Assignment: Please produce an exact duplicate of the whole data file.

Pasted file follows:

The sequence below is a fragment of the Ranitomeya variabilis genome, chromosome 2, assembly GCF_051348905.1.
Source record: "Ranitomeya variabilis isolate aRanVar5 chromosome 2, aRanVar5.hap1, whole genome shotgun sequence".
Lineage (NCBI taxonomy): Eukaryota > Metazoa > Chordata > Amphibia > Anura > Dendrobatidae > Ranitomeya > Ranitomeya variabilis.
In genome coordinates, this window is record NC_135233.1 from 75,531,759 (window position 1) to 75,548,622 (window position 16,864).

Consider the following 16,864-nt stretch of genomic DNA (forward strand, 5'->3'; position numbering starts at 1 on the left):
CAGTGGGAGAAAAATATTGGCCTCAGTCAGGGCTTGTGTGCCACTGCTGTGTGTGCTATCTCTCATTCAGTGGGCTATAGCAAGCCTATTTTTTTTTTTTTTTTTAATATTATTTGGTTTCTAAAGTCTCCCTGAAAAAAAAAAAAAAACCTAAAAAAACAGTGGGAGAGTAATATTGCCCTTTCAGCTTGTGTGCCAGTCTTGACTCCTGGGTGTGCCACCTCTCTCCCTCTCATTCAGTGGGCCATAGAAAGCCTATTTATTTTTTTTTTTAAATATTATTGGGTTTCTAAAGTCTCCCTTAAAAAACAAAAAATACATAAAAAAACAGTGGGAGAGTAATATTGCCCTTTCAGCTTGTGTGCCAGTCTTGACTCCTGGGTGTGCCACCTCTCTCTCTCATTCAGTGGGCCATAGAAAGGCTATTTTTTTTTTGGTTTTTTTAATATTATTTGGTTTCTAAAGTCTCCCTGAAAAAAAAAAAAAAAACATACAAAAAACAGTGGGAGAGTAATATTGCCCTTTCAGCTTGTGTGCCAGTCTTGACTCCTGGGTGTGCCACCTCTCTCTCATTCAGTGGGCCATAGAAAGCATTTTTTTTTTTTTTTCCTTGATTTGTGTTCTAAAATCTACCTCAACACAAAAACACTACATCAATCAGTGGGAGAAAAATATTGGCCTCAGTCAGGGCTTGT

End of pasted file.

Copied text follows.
The sequence below is a fragment of the Ranitomeya variabilis genome, chromosome 2, assembly GCF_051348905.1.
Source record: "Ranitomeya variabilis isolate aRanVar5 chromosome 2, aRanVar5.hap1, whole genome shotgun sequence".
Lineage (NCBI taxonomy): Eukaryota > Metazoa > Chordata > Amphibia > Anura > Dendrobatidae > Ranitomeya > Ranitomeya variabilis.
In genome coordinates, this window is record NC_135233.1 from 75,531,759 (window position 1) to 75,548,622 (window position 16,864).

Consider the following 16,864-nt stretch of genomic DNA (forward strand, 5'->3'; position numbering starts at 1 on the left):
CAGTGGGAGAAAAATATTGGCCTCAGTCAGGGCTTGTGTGCCACTGCTGTGTGTGCTATCTCTCATTCAGTGGGCTATAGCAAGCCTATTTTTTTTTTTTTTTTTAATATTATTTGGTTTCTAAAGTCTCCCTGAAAAAAAAAAAAAAACCTAAAAAAACAGTGGGAGAGTAATATTGCCCTTTCAGCTTGTGTGCCAGTCTTGACTCCTGGGTGTGCCACCTCTCTCCCTCTCATTCAGTGGGCCATAGAAAGCCTATTTATTTTTTTTTTTAAATATTATTGGGTTTCTAAAGTCTCCCTTAAAAAACAAAAAATACATAAAAAAACAGTGGGAGAGTAATATTGCCCTTTCAGCTTGTGTGCCAGTCTTGACTCCTGGGTGTGCCACCTCTCTCTCTCATTCAGTGGGCCATAGAAAGGCTATTTTTTTTTTGGTTTTTTTAATATTATTTGGTTTCTAAAGTCTCCCTGAAAAAAAAAAAAAAAACATACAAAAAACAGTGGGAGAGTAATATTGCCCTTTCAGCTTGTGTGCCAGTCTTGACTCCTGGGTGTGCCACCTCTCTCTCATTCAGTGGGCCATAGAAAGCATTTTTTTTTTTTTTTCCTTGATTTGTGTTCTAAAATCTACCTCAACACAAAAACACTACATCAATCAGTGGGAGAAAAATATTGGCCTCAGTCAGGGCTTGT